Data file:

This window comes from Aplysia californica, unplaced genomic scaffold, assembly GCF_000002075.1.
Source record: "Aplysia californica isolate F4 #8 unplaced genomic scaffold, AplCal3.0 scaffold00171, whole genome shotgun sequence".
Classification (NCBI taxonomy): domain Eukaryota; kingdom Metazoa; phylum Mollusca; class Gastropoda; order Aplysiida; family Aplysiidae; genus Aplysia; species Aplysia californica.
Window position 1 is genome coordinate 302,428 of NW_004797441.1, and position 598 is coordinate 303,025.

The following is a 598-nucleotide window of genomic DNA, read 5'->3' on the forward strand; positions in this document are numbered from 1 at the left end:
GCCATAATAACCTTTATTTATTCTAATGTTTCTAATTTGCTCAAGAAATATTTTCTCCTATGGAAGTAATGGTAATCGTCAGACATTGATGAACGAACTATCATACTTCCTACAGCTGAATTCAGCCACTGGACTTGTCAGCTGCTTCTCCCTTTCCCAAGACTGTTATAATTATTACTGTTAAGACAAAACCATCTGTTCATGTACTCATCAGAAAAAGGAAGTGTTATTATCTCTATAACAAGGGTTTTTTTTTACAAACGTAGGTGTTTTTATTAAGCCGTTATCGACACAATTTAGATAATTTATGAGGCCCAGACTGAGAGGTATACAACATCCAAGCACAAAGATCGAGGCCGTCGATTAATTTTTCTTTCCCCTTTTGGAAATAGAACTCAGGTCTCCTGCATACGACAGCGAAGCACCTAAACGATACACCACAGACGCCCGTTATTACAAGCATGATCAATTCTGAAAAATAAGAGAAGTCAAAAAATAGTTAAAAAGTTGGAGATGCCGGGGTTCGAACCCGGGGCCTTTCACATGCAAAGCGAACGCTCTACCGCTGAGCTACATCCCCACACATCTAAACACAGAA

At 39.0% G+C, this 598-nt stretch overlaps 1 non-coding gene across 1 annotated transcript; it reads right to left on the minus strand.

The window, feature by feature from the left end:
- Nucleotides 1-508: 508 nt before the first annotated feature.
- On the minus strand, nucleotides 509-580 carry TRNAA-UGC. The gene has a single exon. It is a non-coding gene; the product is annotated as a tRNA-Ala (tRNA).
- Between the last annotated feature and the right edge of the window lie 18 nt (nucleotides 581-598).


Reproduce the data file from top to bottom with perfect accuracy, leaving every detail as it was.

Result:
This window comes from Aplysia californica, unplaced genomic scaffold, assembly GCF_000002075.1.
Source record: "Aplysia californica isolate F4 #8 unplaced genomic scaffold, AplCal3.0 scaffold00171, whole genome shotgun sequence".
Classification (NCBI taxonomy): domain Eukaryota; kingdom Metazoa; phylum Mollusca; class Gastropoda; order Aplysiida; family Aplysiidae; genus Aplysia; species Aplysia californica.
Window position 1 is genome coordinate 302,428 of NW_004797441.1, and position 598 is coordinate 303,025.

The following is a 598-nucleotide window of genomic DNA, read 5'->3' on the forward strand; positions in this document are numbered from 1 at the left end:
GCCATAATAACCTTTATTTATTCTAATGTTTCTAATTTGCTCAAGAAATATTTTCTCCTATGGAAGTAATGGTAATCGTCAGACATTGATGAACGAACTATCATACTTCCTACAGCTGAATTCAGCCACTGGACTTGTCAGCTGCTTCTCCCTTTCCCAAGACTGTTATAATTATTACTGTTAAGACAAAACCATCTGTTCATGTACTCATCAGAAAAAGGAAGTGTTATTATCTCTATAACAAGGGTTTTTTTTTACAAACGTAGGTGTTTTTATTAAGCCGTTATCGACACAATTTAGATAATTTATGAGGCCCAGACTGAGAGGTATACAACATCCAAGCACAAAGATCGAGGCCGTCGATTAATTTTTCTTTCCCCTTTTGGAAATAGAACTCAGGTCTCCTGCATACGACAGCGAAGCACCTAAACGATACACCACAGACGCCCGTTATTACAAGCATGATCAATTCTGAAAAATAAGAGAAGTCAAAAAATAGTTAAAAAGTTGGAGATGCCGGGGTTCGAACCCGGGGCCTTTCACATGCAAAGCGAACGCTCTACCGCTGAGCTACATCCCCACACATCTAAACACAGAA

At 39.0% G+C, this 598-nt stretch overlaps 1 non-coding gene across 1 annotated transcript; it reads right to left on the minus strand.

The window, feature by feature from the left end:
- Nucleotides 1-508: 508 nt before the first annotated feature.
- On the minus strand, nucleotides 509-580 carry TRNAA-UGC. The gene has a single exon. It is a non-coding gene; the product is annotated as a tRNA-Ala (tRNA).
- Between the last annotated feature and the right edge of the window lie 18 nt (nucleotides 581-598).